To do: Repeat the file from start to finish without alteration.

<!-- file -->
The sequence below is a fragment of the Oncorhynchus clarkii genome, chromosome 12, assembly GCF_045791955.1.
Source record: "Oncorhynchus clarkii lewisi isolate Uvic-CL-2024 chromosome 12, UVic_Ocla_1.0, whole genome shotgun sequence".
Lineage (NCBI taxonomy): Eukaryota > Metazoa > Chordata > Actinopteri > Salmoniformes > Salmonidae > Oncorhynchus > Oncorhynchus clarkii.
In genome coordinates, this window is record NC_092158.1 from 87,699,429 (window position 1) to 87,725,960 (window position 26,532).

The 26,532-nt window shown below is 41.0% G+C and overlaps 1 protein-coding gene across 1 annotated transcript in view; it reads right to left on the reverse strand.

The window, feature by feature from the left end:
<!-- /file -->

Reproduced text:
The sequence below is a fragment of the Oncorhynchus clarkii genome, chromosome 12, assembly GCF_045791955.1.
Source record: "Oncorhynchus clarkii lewisi isolate Uvic-CL-2024 chromosome 12, UVic_Ocla_1.0, whole genome shotgun sequence".
Lineage (NCBI taxonomy): Eukaryota > Metazoa > Chordata > Actinopteri > Salmoniformes > Salmonidae > Oncorhynchus > Oncorhynchus clarkii.
In genome coordinates, this window is record NC_092158.1 from 87,699,429 (window position 1) to 87,725,960 (window position 26,532).

The 26,532-nt window shown below is 41.0% G+C and overlaps 1 protein-coding gene across 1 annotated transcript in view; it reads right to left on the reverse strand.

The window, feature by feature from the left end: